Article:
Archive for November, 2007

  • The Turnaround at Dell
    , November 30th, 2007 at 10:22 am

    Dell’s (DELL) rebound isn’t going as smoothly as had Wall Street hoped. The company just reported a decent earnings increase, 34 cents a share compared with 27 cents last year. Wall Street, however, was looking for 35 cents. As a result, the stock is getting clobbered today.
    The company recently revised all of its financial numbers for the past few years. Here’s a summary of Dell’s new financial data.
    Investors need to understand that businesses don’t turnaround very easily. Often the departure of a CEO is really a symptom of larger problems. Hewlett-Packard’s (HPQ) turnaround is closer to the exception. We sometimes think of stocks as athletes that have an off-night. There usually aren’t short-term earnings glitches. You’ll notice that small problems are like cockroaches, there are several more for each one you see.
    Michael Dell took over as CEO with the departure of Kevin Rollins. The problems at Dell continue to be one of costs. Business Week notes:

    But expenses as a percentage of revenue, a key measure of how well the company is managing costs, rose noticeably. Selling, general, and administrative expenses rose to 12.2% of revenue from 10.6% a year ago. Total operating expenses rose to 13.2% of revenue, up from 11.5% a year ago. “People are disappointed that the revenue increase did not flow through to the bottom line,” says Brent Bracelin, analyst at Pacific Crest Securities. “It doesn’t look like the company has trimmed enough fat.” Dell’s operating income of $829 million was 5.3% of revenue, well below the 8% level that Dell posted in years past.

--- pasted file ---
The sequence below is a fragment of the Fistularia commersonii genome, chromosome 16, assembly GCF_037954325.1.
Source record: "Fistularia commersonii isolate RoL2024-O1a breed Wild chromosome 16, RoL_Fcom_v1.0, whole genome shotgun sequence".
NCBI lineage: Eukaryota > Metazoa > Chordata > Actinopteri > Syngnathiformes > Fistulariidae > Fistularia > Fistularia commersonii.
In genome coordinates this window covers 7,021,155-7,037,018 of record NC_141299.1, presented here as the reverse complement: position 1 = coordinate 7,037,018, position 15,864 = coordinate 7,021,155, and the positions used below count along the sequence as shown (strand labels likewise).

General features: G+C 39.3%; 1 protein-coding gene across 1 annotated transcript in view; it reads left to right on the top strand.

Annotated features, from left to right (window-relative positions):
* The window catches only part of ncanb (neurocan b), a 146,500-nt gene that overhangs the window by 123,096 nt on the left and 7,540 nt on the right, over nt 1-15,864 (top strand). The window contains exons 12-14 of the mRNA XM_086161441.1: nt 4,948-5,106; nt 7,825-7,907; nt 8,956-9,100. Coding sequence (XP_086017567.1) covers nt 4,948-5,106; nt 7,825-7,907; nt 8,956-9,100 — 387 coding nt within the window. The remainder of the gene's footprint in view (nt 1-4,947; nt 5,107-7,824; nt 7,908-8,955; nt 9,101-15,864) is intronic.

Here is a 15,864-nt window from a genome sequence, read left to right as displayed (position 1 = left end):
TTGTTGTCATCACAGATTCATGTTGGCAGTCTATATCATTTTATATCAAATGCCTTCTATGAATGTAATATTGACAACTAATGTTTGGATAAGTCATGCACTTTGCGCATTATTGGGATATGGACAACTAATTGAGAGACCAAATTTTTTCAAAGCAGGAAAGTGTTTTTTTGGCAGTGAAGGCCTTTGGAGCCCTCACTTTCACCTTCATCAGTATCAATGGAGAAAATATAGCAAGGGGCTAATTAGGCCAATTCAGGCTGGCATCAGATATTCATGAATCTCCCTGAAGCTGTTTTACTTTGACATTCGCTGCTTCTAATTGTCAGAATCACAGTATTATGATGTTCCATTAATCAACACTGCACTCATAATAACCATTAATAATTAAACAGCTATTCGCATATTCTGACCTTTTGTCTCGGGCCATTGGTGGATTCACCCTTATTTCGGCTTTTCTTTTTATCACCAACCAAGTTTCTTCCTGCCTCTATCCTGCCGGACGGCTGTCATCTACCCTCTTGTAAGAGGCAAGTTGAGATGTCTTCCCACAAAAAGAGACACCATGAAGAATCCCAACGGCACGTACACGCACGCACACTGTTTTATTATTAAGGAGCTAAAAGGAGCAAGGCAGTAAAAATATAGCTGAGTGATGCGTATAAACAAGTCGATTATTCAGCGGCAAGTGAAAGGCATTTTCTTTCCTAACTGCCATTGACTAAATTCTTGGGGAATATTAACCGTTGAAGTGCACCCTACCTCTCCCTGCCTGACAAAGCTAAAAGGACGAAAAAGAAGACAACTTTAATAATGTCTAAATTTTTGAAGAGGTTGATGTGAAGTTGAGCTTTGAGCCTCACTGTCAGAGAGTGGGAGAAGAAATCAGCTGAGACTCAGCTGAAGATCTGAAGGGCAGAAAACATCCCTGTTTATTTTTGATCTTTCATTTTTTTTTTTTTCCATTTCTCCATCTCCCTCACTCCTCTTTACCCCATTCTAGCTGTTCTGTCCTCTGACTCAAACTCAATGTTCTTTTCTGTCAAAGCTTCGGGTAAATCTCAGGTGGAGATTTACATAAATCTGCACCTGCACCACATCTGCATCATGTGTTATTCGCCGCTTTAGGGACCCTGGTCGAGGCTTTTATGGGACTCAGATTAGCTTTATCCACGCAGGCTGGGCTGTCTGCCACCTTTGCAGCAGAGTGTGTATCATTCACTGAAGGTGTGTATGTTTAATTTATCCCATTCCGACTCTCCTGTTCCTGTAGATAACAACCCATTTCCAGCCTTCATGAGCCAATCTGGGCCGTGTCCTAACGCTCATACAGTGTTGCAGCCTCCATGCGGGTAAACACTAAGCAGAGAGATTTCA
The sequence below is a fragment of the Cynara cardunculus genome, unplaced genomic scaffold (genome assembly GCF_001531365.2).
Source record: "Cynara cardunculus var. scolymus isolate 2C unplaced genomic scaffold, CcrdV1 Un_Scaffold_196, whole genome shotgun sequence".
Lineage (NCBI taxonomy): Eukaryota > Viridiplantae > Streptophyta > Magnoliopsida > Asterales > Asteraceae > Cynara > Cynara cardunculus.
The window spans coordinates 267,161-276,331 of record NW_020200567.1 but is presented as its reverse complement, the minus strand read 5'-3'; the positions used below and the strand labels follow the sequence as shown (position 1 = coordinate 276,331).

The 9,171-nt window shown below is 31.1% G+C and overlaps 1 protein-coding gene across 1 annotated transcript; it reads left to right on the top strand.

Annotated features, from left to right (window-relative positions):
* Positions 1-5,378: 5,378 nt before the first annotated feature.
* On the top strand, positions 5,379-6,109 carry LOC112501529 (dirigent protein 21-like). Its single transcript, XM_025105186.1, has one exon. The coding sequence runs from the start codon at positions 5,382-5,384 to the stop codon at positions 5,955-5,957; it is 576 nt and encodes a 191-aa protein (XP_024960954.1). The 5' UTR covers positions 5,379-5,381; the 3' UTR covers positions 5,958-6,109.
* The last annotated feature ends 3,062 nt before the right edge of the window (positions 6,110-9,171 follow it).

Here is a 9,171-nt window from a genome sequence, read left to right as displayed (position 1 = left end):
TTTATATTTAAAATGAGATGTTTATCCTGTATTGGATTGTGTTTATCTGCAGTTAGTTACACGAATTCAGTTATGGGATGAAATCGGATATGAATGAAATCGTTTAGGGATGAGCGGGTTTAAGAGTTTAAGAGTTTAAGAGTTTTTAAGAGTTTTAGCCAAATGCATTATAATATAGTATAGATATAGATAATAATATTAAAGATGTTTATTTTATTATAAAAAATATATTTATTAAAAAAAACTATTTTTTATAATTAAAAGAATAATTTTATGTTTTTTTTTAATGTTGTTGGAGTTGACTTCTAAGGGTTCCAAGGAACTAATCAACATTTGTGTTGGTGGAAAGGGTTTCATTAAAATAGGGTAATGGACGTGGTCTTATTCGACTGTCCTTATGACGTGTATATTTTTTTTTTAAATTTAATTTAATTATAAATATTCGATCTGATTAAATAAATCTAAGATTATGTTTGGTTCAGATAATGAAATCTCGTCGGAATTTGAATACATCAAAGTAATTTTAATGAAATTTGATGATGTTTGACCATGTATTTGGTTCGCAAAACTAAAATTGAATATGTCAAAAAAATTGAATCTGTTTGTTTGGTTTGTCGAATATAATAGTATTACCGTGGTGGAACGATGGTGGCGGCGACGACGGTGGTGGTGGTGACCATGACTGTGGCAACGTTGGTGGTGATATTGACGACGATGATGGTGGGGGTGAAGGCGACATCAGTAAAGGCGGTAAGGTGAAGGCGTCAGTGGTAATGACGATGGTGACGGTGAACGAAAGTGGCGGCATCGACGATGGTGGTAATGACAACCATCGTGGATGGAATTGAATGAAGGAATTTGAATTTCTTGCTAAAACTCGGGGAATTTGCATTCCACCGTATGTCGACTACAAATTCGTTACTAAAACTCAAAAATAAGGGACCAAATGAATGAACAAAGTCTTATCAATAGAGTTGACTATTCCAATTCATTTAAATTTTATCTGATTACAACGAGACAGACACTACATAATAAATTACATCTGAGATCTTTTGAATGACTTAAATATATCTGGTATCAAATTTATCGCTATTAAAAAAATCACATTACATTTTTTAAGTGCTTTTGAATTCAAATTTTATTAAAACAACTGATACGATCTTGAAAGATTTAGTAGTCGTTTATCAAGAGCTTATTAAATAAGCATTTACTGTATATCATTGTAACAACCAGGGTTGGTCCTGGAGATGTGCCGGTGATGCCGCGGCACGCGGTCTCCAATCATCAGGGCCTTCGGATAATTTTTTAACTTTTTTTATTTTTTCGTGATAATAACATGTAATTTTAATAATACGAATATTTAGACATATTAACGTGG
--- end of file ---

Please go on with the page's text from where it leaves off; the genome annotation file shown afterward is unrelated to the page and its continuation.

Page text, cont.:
Earlier this year, Dell said it wants to reduce its workforce by about 10%, but as of Nov. 2, Dell had cut only about 2.5% of the 84,000 employees it had on Aug. 3. Carty insisted, though, that the company “is still driving to that [10% reduction] number.” Carty added: “We’ve identified a considerable amount of low-value work.” The company also is working to automate certain tasks to help it eliminate more employees. “We have more manual work going on than we need,” he said. At the same time, he said that other initiatives, such as acquisitions or “new strategies,” may mean keeping or hiring certain kinds of employees.
    Gross margin performance, too, didn’t meet some analysts’ expectations. Gross margin inched up to 18.5% of revenue, from 16.6% a year ago, but still fell below the 19% analysts were projecting. The company blamed component costs, saying they didn’t decline as steeply as the company was projecting. Shaw Wu, analyst at American Technology Research, questions why that’s the case, when some of Dell’s main competitors, including HP and Apple (AAPL) have recently enjoyed the benefits of low component costs.

  • Three-Month T-Bill Hits 2.8%
    , November 29th, 2007 at 12:46 pm